We have assisted many accounting firms in the creation or revision of their client engagement letters. They very often question the need to include certain provisions intended to limit their liability to their clients and sometimes ask whether the provision is even enforceable. Whether the provision will be enforced is uncertain due to the very limited case law addressing liability-limiting provisions in accountants’ client engagement letters, and there could be variations in enforcement from state to state. Nevertheless, we regularly advise our clients to include the provisions, even if enforcement is uncertain, because the provision might just be accepted and never challenged, thereby serving its purpose, even if a court strikes it down after a legal challenge. Continue Reading Deloitte’s $500 Million Sentence
Consider this scenario: A young couple entrusts you, an experienced real estate attorney, to assist them in the purchase of their first home. Days before closing, your unsecured email account gets hacked and your client receives an email, which to all appearances is from you, telling them to wire funds to a third-party account instead of bringing the cash to closing. You only find out about “your” email to your client after the transfer has been made and your clients’ savings, accumulated over many years, is gone. What exactly do you think you can say to your clients to make it better?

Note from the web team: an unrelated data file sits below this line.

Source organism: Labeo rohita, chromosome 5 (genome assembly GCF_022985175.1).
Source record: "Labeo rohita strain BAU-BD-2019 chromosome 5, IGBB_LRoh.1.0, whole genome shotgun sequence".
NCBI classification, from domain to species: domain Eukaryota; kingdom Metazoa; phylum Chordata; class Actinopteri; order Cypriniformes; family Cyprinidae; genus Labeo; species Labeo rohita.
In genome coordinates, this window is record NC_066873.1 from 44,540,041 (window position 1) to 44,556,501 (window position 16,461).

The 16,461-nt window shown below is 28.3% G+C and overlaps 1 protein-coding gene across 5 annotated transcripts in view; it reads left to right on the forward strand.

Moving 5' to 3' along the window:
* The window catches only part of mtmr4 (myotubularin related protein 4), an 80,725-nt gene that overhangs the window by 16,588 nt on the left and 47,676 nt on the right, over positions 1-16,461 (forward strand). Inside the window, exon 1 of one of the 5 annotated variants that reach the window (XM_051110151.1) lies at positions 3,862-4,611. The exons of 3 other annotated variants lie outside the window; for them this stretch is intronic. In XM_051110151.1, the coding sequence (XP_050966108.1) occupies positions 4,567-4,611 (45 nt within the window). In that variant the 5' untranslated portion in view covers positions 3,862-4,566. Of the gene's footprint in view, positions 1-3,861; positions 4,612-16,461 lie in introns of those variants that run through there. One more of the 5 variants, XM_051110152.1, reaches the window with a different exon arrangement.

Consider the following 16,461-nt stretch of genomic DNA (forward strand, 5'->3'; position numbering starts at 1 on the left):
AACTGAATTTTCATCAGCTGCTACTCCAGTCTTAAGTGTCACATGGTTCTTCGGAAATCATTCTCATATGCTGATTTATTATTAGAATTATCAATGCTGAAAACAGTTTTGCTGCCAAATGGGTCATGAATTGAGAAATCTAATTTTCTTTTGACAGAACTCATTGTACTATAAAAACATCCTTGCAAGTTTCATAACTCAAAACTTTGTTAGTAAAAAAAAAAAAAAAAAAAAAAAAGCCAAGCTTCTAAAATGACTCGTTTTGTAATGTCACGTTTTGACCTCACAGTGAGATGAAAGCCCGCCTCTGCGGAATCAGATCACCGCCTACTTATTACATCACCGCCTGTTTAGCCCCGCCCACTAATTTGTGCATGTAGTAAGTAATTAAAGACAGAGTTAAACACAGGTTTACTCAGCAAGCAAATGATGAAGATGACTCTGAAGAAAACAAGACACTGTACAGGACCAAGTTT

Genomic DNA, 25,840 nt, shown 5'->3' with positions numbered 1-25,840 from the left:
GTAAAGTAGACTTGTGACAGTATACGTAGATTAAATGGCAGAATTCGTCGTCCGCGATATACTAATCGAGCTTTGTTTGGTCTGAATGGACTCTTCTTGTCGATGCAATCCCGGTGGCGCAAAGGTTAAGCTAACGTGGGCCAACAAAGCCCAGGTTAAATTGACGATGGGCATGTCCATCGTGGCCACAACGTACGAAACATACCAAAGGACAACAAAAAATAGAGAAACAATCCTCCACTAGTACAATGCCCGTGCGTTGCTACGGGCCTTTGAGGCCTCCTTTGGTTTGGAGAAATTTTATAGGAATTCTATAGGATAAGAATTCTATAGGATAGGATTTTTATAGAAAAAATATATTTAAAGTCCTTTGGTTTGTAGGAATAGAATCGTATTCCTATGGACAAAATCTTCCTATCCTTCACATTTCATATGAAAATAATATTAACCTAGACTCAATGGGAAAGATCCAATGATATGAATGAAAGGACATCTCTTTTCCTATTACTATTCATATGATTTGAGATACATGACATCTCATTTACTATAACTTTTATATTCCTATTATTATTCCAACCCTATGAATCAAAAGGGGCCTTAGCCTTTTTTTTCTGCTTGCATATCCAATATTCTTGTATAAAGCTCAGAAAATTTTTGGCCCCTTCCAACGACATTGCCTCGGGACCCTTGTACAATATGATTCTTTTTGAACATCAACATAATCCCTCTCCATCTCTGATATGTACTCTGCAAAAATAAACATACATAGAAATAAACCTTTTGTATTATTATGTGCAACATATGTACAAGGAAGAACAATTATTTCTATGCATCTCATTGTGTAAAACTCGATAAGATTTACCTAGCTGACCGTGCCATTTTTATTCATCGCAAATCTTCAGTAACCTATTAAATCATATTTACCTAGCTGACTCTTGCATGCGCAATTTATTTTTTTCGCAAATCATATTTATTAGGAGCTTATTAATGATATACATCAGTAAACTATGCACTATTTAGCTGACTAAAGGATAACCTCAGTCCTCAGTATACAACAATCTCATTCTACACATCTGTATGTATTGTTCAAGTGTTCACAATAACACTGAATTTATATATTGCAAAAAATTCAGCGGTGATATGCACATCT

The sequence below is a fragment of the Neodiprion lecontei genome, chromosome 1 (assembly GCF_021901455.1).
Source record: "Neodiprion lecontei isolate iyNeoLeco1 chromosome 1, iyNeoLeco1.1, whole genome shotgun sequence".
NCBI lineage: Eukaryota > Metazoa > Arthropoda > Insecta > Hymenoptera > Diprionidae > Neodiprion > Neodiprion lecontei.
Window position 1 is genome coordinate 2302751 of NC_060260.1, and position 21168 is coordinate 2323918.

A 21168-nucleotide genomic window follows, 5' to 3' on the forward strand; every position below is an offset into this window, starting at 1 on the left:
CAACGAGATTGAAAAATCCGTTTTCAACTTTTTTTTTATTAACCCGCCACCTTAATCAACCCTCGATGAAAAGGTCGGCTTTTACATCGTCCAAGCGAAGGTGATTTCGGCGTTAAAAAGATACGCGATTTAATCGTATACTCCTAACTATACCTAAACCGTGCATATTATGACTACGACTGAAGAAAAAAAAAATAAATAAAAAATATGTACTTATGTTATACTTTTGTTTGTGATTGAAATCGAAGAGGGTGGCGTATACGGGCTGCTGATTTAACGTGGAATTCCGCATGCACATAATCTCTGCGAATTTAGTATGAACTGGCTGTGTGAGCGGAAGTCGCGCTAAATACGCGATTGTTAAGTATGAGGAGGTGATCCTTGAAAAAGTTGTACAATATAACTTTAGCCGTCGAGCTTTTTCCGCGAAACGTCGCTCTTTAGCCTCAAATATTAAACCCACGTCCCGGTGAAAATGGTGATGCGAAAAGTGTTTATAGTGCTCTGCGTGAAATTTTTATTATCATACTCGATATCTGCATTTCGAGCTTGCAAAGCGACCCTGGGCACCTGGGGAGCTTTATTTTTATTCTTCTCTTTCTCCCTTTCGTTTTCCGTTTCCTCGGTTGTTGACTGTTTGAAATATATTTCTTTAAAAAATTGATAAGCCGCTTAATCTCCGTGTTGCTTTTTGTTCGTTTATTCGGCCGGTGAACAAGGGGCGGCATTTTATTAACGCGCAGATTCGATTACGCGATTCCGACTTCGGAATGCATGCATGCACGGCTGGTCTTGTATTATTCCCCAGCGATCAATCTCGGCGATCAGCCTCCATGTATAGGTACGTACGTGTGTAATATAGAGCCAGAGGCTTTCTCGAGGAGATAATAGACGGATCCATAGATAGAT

Continue Reading The Proof Is in the Password!
Design and other professionals often incorporate their practices in an effort to avoid individual liability. They also add well-crafted limitations of liability and indemnification clauses in their form services contracts to avoid responsibility for problems that arise in the execution of the plans. These strategies are especially important for practitioners in jurisdictions where a design professional may be exposed to liability disproportionate to the limited scope of services, such as where codefendants have no insurance coverage or are underinsured. It is also common for plaintiffs to sue the professional individually to attempt to circumvent favorable clauses in the professional corporation’s standard contract for services.